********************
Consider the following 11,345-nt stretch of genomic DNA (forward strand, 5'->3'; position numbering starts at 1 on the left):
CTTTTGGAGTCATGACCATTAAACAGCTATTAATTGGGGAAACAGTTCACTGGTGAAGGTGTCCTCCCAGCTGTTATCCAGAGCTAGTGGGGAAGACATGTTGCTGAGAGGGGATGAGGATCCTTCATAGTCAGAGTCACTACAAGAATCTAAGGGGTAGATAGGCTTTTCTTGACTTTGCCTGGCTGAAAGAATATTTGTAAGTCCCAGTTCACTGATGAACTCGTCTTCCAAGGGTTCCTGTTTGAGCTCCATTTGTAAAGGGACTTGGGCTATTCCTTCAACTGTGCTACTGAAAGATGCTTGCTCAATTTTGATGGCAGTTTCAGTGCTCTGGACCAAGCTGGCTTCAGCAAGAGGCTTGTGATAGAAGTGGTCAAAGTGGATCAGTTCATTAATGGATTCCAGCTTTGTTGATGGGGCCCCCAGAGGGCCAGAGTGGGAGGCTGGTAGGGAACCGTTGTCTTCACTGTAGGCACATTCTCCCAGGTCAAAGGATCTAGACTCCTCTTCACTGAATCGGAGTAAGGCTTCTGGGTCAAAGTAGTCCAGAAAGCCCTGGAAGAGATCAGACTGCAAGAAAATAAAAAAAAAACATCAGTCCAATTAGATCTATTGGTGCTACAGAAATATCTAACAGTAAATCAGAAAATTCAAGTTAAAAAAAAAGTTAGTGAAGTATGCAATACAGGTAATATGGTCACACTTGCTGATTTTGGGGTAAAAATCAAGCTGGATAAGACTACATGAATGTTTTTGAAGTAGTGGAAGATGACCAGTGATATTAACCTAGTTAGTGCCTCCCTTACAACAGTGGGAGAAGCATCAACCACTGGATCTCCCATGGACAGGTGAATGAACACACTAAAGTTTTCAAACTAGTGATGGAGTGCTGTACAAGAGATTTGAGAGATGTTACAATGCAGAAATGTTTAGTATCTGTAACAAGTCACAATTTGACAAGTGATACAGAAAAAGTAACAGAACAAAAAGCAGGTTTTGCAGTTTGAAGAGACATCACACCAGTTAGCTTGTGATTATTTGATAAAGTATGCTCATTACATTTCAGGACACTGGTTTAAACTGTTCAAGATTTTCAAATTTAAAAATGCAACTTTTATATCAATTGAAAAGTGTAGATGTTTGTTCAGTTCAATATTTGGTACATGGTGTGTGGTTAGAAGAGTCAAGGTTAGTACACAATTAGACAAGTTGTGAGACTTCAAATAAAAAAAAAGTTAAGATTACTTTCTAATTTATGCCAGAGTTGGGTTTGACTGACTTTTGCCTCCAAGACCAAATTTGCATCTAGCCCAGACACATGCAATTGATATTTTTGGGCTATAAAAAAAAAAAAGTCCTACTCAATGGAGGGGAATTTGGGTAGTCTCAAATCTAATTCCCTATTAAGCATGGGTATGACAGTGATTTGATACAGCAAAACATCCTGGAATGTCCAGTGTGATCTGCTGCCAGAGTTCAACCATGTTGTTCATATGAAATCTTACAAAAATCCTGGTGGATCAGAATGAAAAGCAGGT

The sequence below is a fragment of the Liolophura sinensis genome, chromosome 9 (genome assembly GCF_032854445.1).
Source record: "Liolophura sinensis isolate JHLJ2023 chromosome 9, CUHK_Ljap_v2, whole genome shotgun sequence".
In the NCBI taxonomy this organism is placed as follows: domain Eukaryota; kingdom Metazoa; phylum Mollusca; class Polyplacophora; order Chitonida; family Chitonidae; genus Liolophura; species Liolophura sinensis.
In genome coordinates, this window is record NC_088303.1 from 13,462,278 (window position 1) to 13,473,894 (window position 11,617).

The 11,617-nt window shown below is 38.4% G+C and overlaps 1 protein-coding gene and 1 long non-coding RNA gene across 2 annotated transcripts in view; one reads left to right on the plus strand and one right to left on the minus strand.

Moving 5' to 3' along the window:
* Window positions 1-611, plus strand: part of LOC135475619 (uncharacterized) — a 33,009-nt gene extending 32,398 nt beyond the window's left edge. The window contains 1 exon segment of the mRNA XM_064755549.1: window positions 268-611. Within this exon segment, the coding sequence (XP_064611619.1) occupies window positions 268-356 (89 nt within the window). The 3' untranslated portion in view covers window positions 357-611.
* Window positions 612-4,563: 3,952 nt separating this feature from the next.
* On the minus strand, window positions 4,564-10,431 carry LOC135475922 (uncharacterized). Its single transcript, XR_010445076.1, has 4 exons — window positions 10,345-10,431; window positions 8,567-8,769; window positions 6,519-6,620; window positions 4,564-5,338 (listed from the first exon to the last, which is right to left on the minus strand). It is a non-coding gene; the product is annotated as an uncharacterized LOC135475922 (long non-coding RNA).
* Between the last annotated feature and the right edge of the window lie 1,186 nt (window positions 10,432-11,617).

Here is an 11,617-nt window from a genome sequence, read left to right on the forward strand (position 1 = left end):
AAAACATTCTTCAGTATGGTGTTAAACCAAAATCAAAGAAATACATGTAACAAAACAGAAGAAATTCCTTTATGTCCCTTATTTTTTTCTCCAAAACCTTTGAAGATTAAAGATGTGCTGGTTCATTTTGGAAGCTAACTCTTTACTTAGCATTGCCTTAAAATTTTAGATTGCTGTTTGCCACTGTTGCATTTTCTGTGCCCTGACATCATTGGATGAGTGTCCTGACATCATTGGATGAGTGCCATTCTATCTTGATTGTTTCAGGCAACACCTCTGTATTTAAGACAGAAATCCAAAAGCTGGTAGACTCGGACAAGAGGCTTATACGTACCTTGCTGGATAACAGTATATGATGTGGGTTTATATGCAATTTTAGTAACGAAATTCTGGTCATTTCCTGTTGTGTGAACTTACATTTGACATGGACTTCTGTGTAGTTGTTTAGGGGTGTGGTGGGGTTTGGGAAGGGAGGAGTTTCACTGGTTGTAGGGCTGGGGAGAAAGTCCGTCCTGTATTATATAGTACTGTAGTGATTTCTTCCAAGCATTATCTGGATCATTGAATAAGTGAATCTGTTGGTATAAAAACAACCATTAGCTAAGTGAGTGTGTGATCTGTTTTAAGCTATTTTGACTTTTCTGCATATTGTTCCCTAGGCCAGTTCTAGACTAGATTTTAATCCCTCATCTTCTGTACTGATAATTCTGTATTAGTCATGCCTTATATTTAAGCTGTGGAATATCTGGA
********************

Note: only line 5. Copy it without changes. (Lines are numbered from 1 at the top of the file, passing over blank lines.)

In the NCBI taxonomy this organism is placed as follows: domain Eukaryota; kingdom Metazoa; phylum Mollusca; class Polyplacophora; order Chitonida; family Chitonidae; genus Liolophura; species Liolophura sinensis.